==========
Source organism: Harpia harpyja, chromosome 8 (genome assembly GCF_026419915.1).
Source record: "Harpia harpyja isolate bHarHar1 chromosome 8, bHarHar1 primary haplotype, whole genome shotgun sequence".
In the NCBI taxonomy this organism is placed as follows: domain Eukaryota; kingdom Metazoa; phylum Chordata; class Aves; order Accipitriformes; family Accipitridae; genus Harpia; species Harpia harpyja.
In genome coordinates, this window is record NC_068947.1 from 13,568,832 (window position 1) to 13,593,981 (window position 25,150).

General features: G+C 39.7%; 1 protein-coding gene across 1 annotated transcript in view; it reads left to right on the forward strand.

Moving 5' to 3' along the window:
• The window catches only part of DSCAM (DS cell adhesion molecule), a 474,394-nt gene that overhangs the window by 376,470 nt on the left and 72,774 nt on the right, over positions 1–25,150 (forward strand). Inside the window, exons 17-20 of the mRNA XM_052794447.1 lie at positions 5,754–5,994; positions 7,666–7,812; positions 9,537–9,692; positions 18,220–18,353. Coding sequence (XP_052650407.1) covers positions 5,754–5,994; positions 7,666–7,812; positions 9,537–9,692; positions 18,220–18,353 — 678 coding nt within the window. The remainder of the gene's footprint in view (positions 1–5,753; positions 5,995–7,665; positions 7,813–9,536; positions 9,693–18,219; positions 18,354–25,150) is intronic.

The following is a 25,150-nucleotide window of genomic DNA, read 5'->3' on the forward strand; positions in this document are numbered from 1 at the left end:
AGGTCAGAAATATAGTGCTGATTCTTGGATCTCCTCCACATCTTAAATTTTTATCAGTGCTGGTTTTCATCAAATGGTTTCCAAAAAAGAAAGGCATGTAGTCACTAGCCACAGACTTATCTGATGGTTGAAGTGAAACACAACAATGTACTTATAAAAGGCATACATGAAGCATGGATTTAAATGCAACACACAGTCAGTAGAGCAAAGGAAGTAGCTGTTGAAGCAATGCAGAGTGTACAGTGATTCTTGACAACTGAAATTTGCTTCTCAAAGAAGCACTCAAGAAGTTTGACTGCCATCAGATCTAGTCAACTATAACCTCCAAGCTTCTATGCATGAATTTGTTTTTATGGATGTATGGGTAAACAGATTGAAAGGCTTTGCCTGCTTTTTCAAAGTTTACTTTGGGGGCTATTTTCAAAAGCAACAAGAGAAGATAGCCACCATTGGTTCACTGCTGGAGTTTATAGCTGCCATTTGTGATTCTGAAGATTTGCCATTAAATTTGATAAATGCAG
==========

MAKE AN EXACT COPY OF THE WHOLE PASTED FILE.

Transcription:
Source organism: Harpia harpyja, chromosome 8 (genome assembly GCF_026419915.1).
Source record: "Harpia harpyja isolate bHarHar1 chromosome 8, bHarHar1 primary haplotype, whole genome shotgun sequence".
In the NCBI taxonomy this organism is placed as follows: domain Eukaryota; kingdom Metazoa; phylum Chordata; class Aves; order Accipitriformes; family Accipitridae; genus Harpia; species Harpia harpyja.
In genome coordinates, this window is record NC_068947.1 from 13,568,832 (window position 1) to 13,593,981 (window position 25,150).

General features: G+C 39.7%; 1 protein-coding gene across 1 annotated transcript in view; it reads left to right on the forward strand.

Moving 5' to 3' along the window:
• The window catches only part of DSCAM (DS cell adhesion molecule), a 474,394-nt gene that overhangs the window by 376,470 nt on the left and 72,774 nt on the right, over positions 1–25,150 (forward strand). Inside the window, exons 17-20 of the mRNA XM_052794447.1 lie at positions 5,754–5,994; positions 7,666–7,812; positions 9,537–9,692; positions 18,220–18,353. Coding sequence (XP_052650407.1) covers positions 5,754–5,994; positions 7,666–7,812; positions 9,537–9,692; positions 18,220–18,353 — 678 coding nt within the window. The remainder of the gene's footprint in view (positions 1–5,753; positions 5,995–7,665; positions 7,813–9,536; positions 9,693–18,219; positions 18,354–25,150) is intronic.

The following is a 25,150-nucleotide window of genomic DNA, read 5'->3' on the forward strand; positions in this document are numbered from 1 at the left end:
AGGTCAGAAATATAGTGCTGATTCTTGGATCTCCTCCACATCTTAAATTTTTATCAGTGCTGGTTTTCATCAAATGGTTTCCAAAAAAGAAAGGCATGTAGTCACTAGCCACAGACTTATCTGATGGTTGAAGTGAAACACAACAATGTACTTATAAAAGGCATACATGAAGCATGGATTTAAATGCAACACACAGTCAGTAGAGCAAAGGAAGTAGCTGTTGAAGCAATGCAGAGTGTACAGTGATTCTTGACAACTGAAATTTGCTTCTCAAAGAAGCACTCAAGAAGTTTGACTGCCATCAGATCTAGTCAACTATAACCTCCAAGCTTCTATGCATGAATTTGTTTTTATGGATGTATGGGTAAACAGATTGAAAGGCTTTGCCTGCTTTTTCAAAGTTTACTTTGGGGGCTATTTTCAAAAGCAACAAGAGAAGATAGCCACCATTGGTTCACTGCTGGAGTTTATAGCTGCCATTTGTGATTCTGAAGATTTGCCATTAAATTTGATAAATGCAG